In early 1981, Reagan’s Secretary of Human Services Richard Schweiker caused a stir when he called for reducing Social Security benefits for those who retired before the age of sixty-five and imposing new requirements to punish early retirees. Reagan had been a harsh critic of Social Security throughout his public career, which he considered a "coercive" government program. Reagan appointed a fifteen-member "bipartisan" commission headed by one of the administration’s favorite free market economists, Alan Greenspan, to examine the condition of Social Security and make recommendations.
Greenspan had been a close associate of the free-market guru and Atlas Shrugged author, Ayn Rand, and, along with Milton Friedman, was among the academic economists most famous for holding an almost religious devotion to the precepts of laissez-faire capitalism. The Greenspan Commission imposed higher payroll taxes on working people, which accounted for about half of the hike in taxes from 1984 to 1989. The Commission’s work was widely praised because the legislation that sprung from it was bipartisan. But the higher payroll taxes, along with the regressive tax increases contained in the TEFRA and other acts of Congress during the 1980s, constituted nearly a 50 percent tax hike on lower-and middle-class workers.
Cash-strapped state and local governments also raised taxes to offset the reductions in federal assistance. When viewed in the context of the substantially lower tax rates for the highest income earners, the changes in the tax structure associated with Reaganomics amounted to one of the largest redistributions of wealth upward in U.S. history.
By 1984, Reagan had largely succeeded in realigning the economic debate away from Keynesianism with its positive view of the role of government and toward a culture that valued deregulation and free markets over all else. Large swathes of the public had become suspicious of social programs and contemptuous of government. In 1987, Reagan appointed Greenspan to chair the Federal Reserve Board, which was a post he held for the next eighteen years, thereby institutionalizing many of the tenets of Reaganomics. Deregulation, along with "free trade" and cutting welfare spending, became bipartisan orthodoxy in Washington as domestic policy moved definitively in the Republicans’ direction.
What came after Reagan were bipartisan “free trade” agreements, NAFTA, GATT and the WTO, which ended up outsourcing millions of good-paying American jobs to low-wage countries. Then came the bipartisan deregulation of the Telecommunications industry that gave us Fox News, and at the close of Clinton’s second term, the bipartisan deregulation of the financial services industry that took a mere eight years to bring the nation’s economy to its knees.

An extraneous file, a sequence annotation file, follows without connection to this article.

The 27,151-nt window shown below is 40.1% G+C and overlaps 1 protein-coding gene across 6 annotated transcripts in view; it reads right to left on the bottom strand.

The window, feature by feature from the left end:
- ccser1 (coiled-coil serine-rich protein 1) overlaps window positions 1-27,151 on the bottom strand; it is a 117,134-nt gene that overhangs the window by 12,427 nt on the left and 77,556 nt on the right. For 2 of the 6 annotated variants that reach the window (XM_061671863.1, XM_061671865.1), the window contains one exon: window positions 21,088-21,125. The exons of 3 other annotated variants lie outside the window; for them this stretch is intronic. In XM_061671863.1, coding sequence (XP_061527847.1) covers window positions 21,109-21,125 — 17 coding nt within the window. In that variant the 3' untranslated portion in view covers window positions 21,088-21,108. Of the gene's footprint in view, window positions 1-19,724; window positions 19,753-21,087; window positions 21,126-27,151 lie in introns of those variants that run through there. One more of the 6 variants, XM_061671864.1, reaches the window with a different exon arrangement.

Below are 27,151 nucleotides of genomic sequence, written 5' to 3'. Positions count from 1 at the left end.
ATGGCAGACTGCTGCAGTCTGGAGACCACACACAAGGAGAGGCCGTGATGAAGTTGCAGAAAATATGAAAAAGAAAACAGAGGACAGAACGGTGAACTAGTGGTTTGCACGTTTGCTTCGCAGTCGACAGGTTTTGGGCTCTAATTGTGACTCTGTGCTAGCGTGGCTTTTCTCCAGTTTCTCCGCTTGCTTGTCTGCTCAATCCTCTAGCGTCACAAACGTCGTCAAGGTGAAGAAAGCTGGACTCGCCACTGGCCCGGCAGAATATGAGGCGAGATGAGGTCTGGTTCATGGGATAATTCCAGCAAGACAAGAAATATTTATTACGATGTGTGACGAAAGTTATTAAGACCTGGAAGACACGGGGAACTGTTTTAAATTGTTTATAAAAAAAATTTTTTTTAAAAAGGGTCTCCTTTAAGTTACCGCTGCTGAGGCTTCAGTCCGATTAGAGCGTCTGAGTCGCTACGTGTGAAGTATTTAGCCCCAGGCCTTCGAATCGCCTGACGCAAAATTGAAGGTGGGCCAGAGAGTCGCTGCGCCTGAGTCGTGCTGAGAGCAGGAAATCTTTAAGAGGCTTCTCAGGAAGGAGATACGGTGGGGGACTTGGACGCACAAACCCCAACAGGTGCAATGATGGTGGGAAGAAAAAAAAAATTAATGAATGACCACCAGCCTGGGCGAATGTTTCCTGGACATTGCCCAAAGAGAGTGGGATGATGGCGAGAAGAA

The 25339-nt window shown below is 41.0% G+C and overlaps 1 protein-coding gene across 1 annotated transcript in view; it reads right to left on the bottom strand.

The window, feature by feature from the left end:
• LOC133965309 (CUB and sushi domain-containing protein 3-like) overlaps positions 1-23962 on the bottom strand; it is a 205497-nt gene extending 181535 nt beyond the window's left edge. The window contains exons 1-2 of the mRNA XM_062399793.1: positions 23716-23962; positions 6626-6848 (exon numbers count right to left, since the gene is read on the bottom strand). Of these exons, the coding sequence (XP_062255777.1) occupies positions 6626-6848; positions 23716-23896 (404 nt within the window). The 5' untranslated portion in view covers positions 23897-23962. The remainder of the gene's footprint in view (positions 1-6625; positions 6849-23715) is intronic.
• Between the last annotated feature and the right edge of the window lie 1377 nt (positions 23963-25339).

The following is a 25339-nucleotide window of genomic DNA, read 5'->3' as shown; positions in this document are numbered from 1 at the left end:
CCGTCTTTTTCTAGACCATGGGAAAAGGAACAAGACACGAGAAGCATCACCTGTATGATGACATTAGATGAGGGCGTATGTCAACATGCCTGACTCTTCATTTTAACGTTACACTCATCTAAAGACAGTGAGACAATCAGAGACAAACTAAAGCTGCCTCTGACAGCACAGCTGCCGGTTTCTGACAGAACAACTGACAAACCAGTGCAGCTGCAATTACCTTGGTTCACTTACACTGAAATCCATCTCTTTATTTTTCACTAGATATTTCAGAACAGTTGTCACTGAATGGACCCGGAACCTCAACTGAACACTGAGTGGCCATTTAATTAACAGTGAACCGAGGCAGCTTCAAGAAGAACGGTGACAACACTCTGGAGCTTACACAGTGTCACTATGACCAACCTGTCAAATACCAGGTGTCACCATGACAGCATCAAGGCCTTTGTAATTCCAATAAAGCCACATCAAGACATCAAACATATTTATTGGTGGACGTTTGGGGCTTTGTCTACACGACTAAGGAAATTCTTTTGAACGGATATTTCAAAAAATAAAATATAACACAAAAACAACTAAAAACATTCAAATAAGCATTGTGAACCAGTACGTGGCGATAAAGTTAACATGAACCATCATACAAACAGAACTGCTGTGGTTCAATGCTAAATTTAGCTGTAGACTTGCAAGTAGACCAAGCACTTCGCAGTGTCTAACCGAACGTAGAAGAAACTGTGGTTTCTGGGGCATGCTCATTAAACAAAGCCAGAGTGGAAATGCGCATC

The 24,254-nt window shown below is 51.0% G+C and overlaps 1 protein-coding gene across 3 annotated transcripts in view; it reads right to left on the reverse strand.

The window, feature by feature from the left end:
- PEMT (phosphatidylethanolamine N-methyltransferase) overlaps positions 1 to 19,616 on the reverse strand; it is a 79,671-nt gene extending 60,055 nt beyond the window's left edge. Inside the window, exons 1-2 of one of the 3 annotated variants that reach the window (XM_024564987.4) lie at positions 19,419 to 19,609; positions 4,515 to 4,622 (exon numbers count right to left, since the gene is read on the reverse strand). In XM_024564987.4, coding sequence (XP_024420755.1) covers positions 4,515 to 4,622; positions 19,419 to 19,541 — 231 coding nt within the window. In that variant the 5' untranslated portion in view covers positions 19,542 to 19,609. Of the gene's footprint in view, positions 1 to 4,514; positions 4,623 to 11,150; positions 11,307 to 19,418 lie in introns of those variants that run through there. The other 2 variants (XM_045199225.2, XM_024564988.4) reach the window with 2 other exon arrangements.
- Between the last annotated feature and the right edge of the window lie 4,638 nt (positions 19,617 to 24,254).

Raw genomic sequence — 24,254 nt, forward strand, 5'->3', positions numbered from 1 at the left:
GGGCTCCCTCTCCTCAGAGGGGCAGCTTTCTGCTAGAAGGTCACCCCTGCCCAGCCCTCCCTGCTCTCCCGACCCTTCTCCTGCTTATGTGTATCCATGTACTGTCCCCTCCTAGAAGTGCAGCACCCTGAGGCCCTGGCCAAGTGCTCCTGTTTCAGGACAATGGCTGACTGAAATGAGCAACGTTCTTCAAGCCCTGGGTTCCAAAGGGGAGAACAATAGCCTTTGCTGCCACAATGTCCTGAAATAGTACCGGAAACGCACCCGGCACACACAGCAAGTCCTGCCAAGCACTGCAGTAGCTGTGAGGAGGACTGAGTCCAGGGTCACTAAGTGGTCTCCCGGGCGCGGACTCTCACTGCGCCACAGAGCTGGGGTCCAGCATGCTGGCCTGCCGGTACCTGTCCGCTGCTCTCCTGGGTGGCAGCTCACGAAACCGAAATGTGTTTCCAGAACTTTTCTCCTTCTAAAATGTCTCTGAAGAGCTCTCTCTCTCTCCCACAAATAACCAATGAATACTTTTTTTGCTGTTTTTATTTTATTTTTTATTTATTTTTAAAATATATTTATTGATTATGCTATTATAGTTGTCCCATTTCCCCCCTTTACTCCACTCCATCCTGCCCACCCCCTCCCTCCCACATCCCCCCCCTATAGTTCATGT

Now, out of the wreckage from the last thirty years of bipartisan Reaganite economic policy designed to serve the richest of global elites, we have the bipartisan calls for shredding what’s left of the social safety net, including Social Security, as a way to “make hard choices” to tackle the deficits that were produced by more or less the same politicians that brought on the catastrophe in the first place.
Today, with states, counties, and municipalities reeling under a load of debt, brought to us by failed Reaganomics, the public sector, by which I mean health care services for the poor and elderly, schools, libraries, police and fire fighters, child protective services, as well as social programs of all kinds that help people, are being cut back past the bone and into the marrow. What we’re seeing at the state and local levels is nothing short of the systematic dismantling of public institutions that took decades to build.
“Jobs, Jobs, Jobs” is a nice slogan but it tells us nothing about the quality of those jobs. Today, what’s happening all over the country are across-the-board layoffs of public employees who had decent jobs with okay benefits and in their place are either McJobs or no jobs at all. What we’ve seen happening over the past three or four years is a further deskilling and downgrading of the living standards of the average American worker.
The legacy of Reaganomics continues with the aggressive attempt to turn public school teachers into Wal-Mart workers. Put in its context of austerity and debt reduction, this concerted attack on teachers is just the latest onslaught against the American working middle class. They’ve already wiped out the manufacturing workers and their unions, now they’re going after public employees and their unions. Across the country, right-wing Republican governors are teaming up in a spirit of “bipartisanship” with clueless “education reform” zealots like Michelle Rhee to eliminate teacher tenure, slash pensions, and generally make public school teaching a profession that someone would have to be crazy to want to join.
If you like the way things are in the United States today—with Gilded Age levels of inequality, weak labor unions, low-wage service jobs for most of the workforce, and a public sector that’s dying on the vine—then you can thank Ronald Reagan.
If you could have seen the parade of disabled people (many of them severely) who came to the California State Capitol in Sacramento on February 3 begging their elected leaders to block a proposed cut of $750 million from programs that help them live better lives—one by one, approaching a microphone at a recent hearing, speaking eloquently and poignantly, and calling out for human dignity and compassion—you’d have a better idea of the kind of suffering that this brand of heartless economics have wrought in this country. That’s the true Reagan legacy.
comments powered by Disqus